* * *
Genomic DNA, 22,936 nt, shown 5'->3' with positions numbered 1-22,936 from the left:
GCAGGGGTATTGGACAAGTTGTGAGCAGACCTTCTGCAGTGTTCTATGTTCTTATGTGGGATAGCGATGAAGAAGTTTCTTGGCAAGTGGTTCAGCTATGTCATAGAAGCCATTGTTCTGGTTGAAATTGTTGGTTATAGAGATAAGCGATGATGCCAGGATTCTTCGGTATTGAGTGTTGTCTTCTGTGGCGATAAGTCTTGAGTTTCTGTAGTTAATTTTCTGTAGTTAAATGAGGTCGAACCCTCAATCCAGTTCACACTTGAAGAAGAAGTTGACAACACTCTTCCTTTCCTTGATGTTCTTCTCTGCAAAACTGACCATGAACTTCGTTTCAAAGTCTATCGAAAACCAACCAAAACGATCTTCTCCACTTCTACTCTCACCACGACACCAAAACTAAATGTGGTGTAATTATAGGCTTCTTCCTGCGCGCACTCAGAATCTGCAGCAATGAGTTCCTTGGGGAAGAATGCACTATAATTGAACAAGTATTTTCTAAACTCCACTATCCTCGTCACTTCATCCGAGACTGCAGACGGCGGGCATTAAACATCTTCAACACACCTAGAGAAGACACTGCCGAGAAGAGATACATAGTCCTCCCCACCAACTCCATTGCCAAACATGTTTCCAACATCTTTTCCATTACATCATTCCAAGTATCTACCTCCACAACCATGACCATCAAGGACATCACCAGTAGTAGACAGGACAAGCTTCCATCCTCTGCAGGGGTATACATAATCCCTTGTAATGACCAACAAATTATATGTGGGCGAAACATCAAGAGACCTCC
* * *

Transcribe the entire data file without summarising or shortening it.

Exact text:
Genomic DNA, 22,936 nt, shown 5'->3' with positions numbered 1-22,936 from the left:
GCAGGGGTATTGGACAAGTTGTGAGCAGACCTTCTGCAGTGTTCTATGTTCTTATGTGGGATAGCGATGAAGAAGTTTCTTGGCAAGTGGTTCAGCTATGTCATAGAAGCCATTGTTCTGGTTGAAATTGTTGGTTATAGAGATAAGCGATGATGCCAGGATTCTTCGGTATTGAGTGTTGTCTTCTGTGGCGATAAGTCTTGAGTTTCTGTAGTTAATTTTCTGTAGTTAAATGAGGTCGAACCCTCAATCCAGTTCACACTTGAAGAAGAAGTTGACAACACTCTTCCTTTCCTTGATGTTCTTCTCTGCAAAACTGACCATGAACTTCGTTTCAAAGTCTATCGAAAACCAACCAAAACGATCTTCTCCACTTCTACTCTCACCACGACACCAAAACTAAATGTGGTGTAATTATAGGCTTCTTCCTGCGCGCACTCAGAATCTGCAGCAATGAGTTCCTTGGGGAAGAATGCACTATAATTGAACAAGTATTTTCTAAACTCCACTATCCTCGTCACTTCATCCGAGACTGCAGACGGCGGGCATTAAACATCTTCAACACACCTAGAGAAGACACTGCCGAGAAGAGATACATAGTCCTCCCCACCAACTCCATTGCCAAACATGTTTCCAACATCTTTTCCATTACATCATTCCAAGTATCTACCTCCACAACCATGACCATCAAGGACATCACCAGTAGTAGACAGGACAAGCTTCCATCCTCTGCAGGGGTATACATAATCCCTTGTAATGACCAACAAATTATATGTGGGCGAAACATCAAGAGACCTCC